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Published: 1 December 2017  
Related theme(s) and subtheme(s)
Health & life sciencesDrugs & drug processes  |  Major diseases  |  Medical research  |  Public health
Research policySeventh Framework Programme
Special CollectionsHIV & AIDS
Countries involved in the project described in the article
Belgium  |  Germany  |  Italy  |  Netherlands  |  Sweden  |  United Kingdom
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HIV study finds no sign of accelerated ageing

Do people living with HIV age more quickly, despite the fact that their infection is well controlled? Concerns have emerged in recent years, and an EU-funded study was launched to look into the matter by exploring links with age-related conditions, with a specific focus on cognitive impairment. No acceleration was observed.

Image of the blod sample marked HIV

© jarun011 - fotolia.com

The EU-funded four-year COBRA project focused on age-related disorders in persons living with HIV. The researchers concluded that the added risk of developing such conditions may have been exaggerated, and that any such added risk stabilises once patients receive effective treatment.

The project was launched in March 2013 to follow up on a clinical impression that had formed in the HIV arena, says project coordinator Peter Reiss of the Academic Medical Center at the University of Amsterdam.

Patients already seemed prone to conditions such as cardiovascular disease and memory loss at a relatively young age, despite the fact that they were receiving effective treatment for the infection, Reiss explains. This observation led clinicians to speculate that the ageing process in people living with HIV might be affected.

“The belief that ageing was accelerated in people with HIV took hold, without much evidence to back it up,” says Reiss.

COBRA aimed to fill this gap. It involved comparing two groups of people meticulously chosen for similarity in all relevant aspects but one: the first group comprised HIV-infected patients receiving treatment for HIV, whereas the second group comprised people without HIV infection.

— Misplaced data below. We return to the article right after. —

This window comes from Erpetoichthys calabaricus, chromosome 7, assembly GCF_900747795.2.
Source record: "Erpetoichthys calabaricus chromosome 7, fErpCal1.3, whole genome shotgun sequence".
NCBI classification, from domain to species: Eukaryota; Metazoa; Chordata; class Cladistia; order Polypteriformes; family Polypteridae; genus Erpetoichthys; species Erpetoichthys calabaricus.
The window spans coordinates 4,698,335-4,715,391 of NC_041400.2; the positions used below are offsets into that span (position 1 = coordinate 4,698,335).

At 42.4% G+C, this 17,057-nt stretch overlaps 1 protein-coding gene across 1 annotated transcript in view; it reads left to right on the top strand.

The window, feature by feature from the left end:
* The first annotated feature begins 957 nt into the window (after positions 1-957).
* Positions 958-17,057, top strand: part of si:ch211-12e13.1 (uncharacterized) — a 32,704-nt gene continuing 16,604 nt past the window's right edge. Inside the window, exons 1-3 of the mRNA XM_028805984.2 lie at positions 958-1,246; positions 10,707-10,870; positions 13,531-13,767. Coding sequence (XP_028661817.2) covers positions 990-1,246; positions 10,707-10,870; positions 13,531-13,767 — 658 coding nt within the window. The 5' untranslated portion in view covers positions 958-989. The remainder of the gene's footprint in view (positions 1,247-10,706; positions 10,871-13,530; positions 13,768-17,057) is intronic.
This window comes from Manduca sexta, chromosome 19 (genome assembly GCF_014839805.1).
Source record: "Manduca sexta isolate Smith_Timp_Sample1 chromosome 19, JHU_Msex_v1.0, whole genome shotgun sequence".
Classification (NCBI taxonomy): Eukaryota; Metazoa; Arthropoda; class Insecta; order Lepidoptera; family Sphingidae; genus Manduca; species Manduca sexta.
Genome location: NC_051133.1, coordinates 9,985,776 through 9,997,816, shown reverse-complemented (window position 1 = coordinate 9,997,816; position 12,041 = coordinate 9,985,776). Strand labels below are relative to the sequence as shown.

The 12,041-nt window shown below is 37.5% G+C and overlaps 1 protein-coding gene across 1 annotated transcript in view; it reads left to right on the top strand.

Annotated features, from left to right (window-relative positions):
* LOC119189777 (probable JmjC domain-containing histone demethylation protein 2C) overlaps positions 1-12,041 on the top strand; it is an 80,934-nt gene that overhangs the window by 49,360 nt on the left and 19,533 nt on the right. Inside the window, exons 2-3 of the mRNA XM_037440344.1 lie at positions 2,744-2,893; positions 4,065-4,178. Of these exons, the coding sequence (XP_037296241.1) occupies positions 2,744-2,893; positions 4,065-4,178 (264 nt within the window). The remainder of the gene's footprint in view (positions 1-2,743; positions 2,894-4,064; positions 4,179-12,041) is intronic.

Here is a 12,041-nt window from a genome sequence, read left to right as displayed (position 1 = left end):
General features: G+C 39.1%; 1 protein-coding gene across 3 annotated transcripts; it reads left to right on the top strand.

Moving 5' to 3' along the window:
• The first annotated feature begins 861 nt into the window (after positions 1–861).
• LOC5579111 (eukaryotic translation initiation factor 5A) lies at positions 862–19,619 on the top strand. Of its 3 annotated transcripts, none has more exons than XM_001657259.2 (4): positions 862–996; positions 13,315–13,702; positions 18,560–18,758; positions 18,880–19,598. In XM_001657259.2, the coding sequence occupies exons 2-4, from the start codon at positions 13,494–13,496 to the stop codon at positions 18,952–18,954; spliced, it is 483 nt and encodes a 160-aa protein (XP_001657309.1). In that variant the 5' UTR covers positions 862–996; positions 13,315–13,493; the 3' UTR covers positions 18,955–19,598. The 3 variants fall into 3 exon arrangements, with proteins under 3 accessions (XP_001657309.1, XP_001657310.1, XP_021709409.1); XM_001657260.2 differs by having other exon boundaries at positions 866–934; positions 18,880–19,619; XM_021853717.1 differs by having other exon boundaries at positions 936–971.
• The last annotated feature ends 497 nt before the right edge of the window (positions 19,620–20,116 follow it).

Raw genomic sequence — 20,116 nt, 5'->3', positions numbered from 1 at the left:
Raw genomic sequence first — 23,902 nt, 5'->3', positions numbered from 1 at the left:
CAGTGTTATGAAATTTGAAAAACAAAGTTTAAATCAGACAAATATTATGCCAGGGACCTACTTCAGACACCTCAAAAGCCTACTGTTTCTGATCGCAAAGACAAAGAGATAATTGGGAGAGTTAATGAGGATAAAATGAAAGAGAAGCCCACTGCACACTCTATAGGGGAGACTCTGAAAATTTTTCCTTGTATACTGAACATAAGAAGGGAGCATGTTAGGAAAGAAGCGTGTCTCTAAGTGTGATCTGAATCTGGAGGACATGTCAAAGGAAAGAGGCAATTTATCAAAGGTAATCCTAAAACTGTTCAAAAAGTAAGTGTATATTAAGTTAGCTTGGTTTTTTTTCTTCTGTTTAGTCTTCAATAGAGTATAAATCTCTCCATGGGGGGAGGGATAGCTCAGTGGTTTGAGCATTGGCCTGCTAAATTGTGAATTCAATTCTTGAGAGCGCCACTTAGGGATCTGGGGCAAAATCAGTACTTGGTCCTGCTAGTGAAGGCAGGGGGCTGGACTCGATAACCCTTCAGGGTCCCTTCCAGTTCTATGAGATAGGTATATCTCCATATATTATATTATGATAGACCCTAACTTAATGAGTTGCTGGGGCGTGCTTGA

Similarity with regard to other relevant aspects – such as age, gender, sexual orientation, and ethnicity or lifestyle specificities such as smoking – was crucial, Reiss observes. “This way, we knew that if we did find a difference, we could say that it was indeed likely to be driven by HIV or its treatment, rather than by known risk factors,” he explains.

However…

The two groups were carefully monitored for signs of cognitive decline. Assessments involving neuropsychological testing and brain imaging were carried out and repeated two years later, Reiss explains.

The assessments did indeed reveal signs of decline over the period, but these were observed in both groups, with no suggestion that the progression was more rapid in one group than the other.

However, he adds, at the start of the study, the HIV-infected group on average already demonstrated evidence, by different measures, of being biologically older than their actual age would indicate, compared to the group without HIV.

As the difference did not appear to grow in patients receiving effective treatment, Reiss assumes that it must arise before. Research conducted on mice enabled the COBRA team to study some of the mechanisms at play.

“The discrepancy is probably due to a combination of factors that happened in the person’s past,” Reiss notes. “One of those factors would be that they’ve lived with untreated or ineffectively treated HIV infection for a long time.”

It is therefore important to diagnose HIV infection as early as possible, says Reiss. “And then, to put people on proper treatment quickly, because that improves their prognosis,” he adds. “This ties in with the current guidelines, which our findings support.”

Managing the risk

‘Biologically older’ may mean ‘likelier to develop a condition related to age’. So there may, indeed, be an added risk of developing such non-communicable diseases to patients receiving treatments for HIV.

However, says Reiss, the degree of added risk may have been exaggerated. “My message to patients would be that if they are diagnosed early and go on proper treatment, they probably don’t need to be too concerned about this issue,” he says. “We really have no evidence of accelerated ageing in people whose infection is treated effectively.”

And there is a lot patients can do to manage other contributing factors – there are a number that significantly increase the likelihood of developing these age-related conditions, says Reiss. “A healthy lifestyle is important for everybody, and certainly for people living with HIV,” he concludes.

Ongoing work

EU funding allowed COBRA to do a more in-depth study of people undergoing general assessments of age-related diseases as part of a larger group participating in the ongoing Amsterdam-based AGEhIV cohort study and the UK-based POPPY cohort study, which are run by some of COBRA’s researchers.

COBRA’s researchers maintain regular contact with each other to discuss and carry out additional analyses of the data and bio-samples collected during the project.

Project details

  • Project acronym: COBRA
  • Participants: Netherlands (Coordinator), UK, Sweden, Italy, Belgium, Germany
  • Project N°: 305522
  • Total costs: € 7 800 514
  • EU contribution: € 5 998 758
  • Duration: March 2013 to February 2017

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